Adverbs can be categorized into different types based on the topics they modify such as time (when), place (where), manner (how), degree (to what extent), and more.
- Time adverb: She arrived early for the meeting.
- Place adverb: He looked everywhere for his keys.
- Manner adverb: She danced gracefully on stage.
- Degree adverb: He worked extremely hard to finish the project on time.
Verbs: Words for Action and State
Verbs can be action words like run, jump, make, think, say, and get.
Verbs can also tell us the state of something – state verbs include be, appear, and seem.
We use them in different verb tenses, which tell us about the time when the action happened:
- Present simple: I work every day.
- Past simple: I worked late yesterday.
- Future simple: I will work / I am going to work tomorrow.
- Present continuous: I am working right now.
- Past continuous: I was working last night.
- Future continuous: I will be working next Saturday.
- Present perfect: I have worked here for 5 years.
- Past perfect: I had worked at my last company for 1 year before I left.
- Future perfect: In January, I will have worked here for 10 years.
- Present perfect continuous: I have been working on this project since September.
- Past perfect continuous: I had been working hard when I was interrupted.
- Future perfect continuous: By tomorrow morning, I will have been working for 12 hours straight.
Word order and sentence structure
The most common word order in English phrases is subject-verb-object:
- I painted the house.
I = subject
painted = verb
the house = object
- She loves dogs.
She = subject
loves = verb
dogs = object
- We’re buying a car.
We = subject
‘re buying = verb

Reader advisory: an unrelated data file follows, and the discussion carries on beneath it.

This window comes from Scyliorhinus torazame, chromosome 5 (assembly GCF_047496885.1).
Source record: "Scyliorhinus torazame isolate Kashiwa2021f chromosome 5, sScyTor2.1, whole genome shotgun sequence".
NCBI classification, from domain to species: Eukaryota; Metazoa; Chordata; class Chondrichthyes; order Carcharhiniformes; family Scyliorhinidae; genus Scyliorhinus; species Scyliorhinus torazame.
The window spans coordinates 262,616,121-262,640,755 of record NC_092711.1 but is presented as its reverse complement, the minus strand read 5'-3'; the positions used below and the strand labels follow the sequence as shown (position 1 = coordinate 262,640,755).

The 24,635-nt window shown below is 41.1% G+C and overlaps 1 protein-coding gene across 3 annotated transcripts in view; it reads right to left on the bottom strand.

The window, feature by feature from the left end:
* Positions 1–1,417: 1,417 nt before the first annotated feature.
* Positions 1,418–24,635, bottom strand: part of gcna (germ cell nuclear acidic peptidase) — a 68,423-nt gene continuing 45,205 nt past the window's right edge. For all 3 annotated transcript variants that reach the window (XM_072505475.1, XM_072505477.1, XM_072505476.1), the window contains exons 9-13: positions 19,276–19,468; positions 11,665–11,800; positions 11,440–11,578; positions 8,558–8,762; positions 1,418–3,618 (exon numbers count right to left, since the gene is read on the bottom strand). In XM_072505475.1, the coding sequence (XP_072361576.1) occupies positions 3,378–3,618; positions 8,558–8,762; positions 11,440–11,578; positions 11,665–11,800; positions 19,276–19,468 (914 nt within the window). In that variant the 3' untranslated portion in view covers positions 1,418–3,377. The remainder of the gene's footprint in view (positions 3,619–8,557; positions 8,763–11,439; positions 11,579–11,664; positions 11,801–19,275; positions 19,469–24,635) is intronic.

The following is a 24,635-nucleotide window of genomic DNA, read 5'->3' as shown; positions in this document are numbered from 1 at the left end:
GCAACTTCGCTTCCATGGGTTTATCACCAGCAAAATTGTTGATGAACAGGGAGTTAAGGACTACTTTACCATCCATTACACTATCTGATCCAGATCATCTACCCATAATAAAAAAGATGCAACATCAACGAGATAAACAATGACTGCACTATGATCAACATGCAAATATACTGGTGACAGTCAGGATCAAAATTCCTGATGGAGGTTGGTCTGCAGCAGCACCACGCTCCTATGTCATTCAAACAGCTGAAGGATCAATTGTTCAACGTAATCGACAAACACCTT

a car = object
- They gave me a gift.
They = subject
gave = verb
me = indirect object
a gift = direct object
We can then add more detail with prepositional phrases:
- We’re buying a car from a local dealership.
- She loves dogs that are very fluffy.
- Before leaving for vacation, I painted the house.
- They gave me a gift for my birthday.
For more detail and examples of how to build sentences, take this lesson on 4 types of sentence structure: simple sentences, compound sentences, complex sentences, and compound-complex sentences.
Independent Clauses and Dependent Clauses
An independent clause is a phrase that has a subject and verb, so it can stand alone as a sentence. For example:
- We went for a walk.
- My mother lives in New York.
- I like learning English.
A dependent clause is a phrase that cannot stand alone as a sentence – it must be connected to an independent clause to form a complete sentence.
- After the rain stopped, we went for a walk.
- My mother, who is retired, lives in Florida.
- I like learning English, although I find it difficult.
Relative Pronouns Introducing Dependent Clauses
Many dependent clauses start with relative pronouns such as who, when, where, whose, which, and that. For example:
- I spoke to the woman who lives next door.
- Do you remember the time when we got lost in the city?
- That’s the house where I grew up.
- I have a cousin whose kids are very talented.
- Is this the software that you need?
- Our house, which we bought last year, already needs some repairs.
Click here for more information on relative clauses, with examples and a quiz!
A prepositional phrase includes a preposition (in, on, at, by, with, to, for, etc.) followed by its object (a noun or pronoun). The entire phrase functions as either an adjective modifying a noun or pronoun, or as an adverb modifying a verb, adjective, or another adverb.